Last week I reviewed the new gritty British drama at Steep Theatre. It’s a US premiere of a play by Alistair McDowall, a new English playwright. Excellent play, directed by Robin Witt, with a group of six fine actors. The fascinating thing about Brilliant Adventures is that it starts out like one of those 1970s British working class films, but then devolves into sci-fi and fantasy. Really, it’s fascinating and it works.
As I said in my review, “It is a deeply classist play that explores the lives of those who live in Middlesbrough, a failed industrial city on the River Tees in northeast England.” The Steep playbill and the lobby exhibits do a good job of acquainting you with the environment and language of Middlesbrough.
Brilliant Adventures is an outstanding two hours of theater and I recommend it. You can see it through August 15. Steep is located on Berwyn, just east of the Berwyn Red Line station. You can also see my review here.
Review: Ring of Fire at the Mercury Theatre
I also had a chance to review the Johnny Cash musical tribute in its extension through the end of August. (I missed it when it first opened this spring.) I went with friends who are music lovers like me and fans of rock, blues, bluegrass and country). June Sawyers has written dozens of books about music and musicians. It was a treat to see the show with two music fans and discuss the music at intermission and afterwards.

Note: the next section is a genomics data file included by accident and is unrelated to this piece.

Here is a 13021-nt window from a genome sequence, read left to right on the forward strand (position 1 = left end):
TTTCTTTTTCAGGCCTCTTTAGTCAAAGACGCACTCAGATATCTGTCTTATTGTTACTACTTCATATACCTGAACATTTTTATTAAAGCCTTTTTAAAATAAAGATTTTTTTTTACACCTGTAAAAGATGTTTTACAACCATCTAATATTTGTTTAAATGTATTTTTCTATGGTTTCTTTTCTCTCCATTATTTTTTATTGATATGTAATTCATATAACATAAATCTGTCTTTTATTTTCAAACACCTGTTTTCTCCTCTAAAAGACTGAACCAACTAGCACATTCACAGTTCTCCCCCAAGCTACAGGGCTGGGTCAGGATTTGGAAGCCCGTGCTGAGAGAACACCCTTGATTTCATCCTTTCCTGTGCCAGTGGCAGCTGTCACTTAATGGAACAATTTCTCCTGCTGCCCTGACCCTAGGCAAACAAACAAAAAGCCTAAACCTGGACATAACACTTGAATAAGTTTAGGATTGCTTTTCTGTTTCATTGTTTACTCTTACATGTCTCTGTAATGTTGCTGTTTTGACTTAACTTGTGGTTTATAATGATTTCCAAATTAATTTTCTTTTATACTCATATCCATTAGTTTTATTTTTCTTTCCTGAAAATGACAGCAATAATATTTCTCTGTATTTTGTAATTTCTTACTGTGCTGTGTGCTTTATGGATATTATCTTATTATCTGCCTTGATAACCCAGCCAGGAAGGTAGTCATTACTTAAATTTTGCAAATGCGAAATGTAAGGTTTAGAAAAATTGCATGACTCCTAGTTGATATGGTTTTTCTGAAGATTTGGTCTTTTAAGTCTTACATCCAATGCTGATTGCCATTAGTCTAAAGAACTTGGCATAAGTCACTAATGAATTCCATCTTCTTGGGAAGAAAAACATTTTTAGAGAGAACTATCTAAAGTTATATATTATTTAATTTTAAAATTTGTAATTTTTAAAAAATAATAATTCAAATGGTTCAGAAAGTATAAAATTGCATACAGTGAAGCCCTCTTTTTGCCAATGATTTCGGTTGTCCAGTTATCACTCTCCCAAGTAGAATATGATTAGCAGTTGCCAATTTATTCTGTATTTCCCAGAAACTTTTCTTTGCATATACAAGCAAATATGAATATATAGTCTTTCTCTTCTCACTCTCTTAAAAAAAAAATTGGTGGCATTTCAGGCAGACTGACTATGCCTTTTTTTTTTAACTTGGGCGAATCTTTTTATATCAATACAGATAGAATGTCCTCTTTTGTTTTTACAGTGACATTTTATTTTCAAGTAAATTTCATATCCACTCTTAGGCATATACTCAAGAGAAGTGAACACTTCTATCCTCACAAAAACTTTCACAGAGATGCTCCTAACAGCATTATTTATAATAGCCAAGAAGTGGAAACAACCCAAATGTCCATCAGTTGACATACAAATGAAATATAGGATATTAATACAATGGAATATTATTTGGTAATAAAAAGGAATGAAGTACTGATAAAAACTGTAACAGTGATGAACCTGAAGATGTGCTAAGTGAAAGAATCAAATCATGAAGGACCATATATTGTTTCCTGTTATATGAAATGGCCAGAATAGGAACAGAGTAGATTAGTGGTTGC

We all agreed it’s a great piece of entertainment but we thought it lacked the depth that the tortured story of Johnny Cash’s life would have added. But no, it’s strictly a jukebox musical with about 30 songs by Cash and other songwriters performed by a talented group of seven musicians.
Here’s a song from the show that was often performed by Johnny Cash but it was written by Geoff Mack (an Australian) and Hank Snow (who wrote the North American lyrics). I describe the lyrics as a tongue-twister travel itinerary. This is a Hank Snow version from 1965.
The Mercury Theatre is a comfortable venue with an excellent sound system. Ring of Fire is a pleasant evening of entertainment in the same way that Million Dollar Quartet is. But even that play is built around some narrative elements.
My Gapers Block review is posted now. You can read it here.
Last week I saw two masterpieces of 20th century theater by Lillian Hellman, the great playwright and leftwing political activist. (I‘m a fan on both counts.) The two shows were extremely different in production values but demonstrated the power of performance.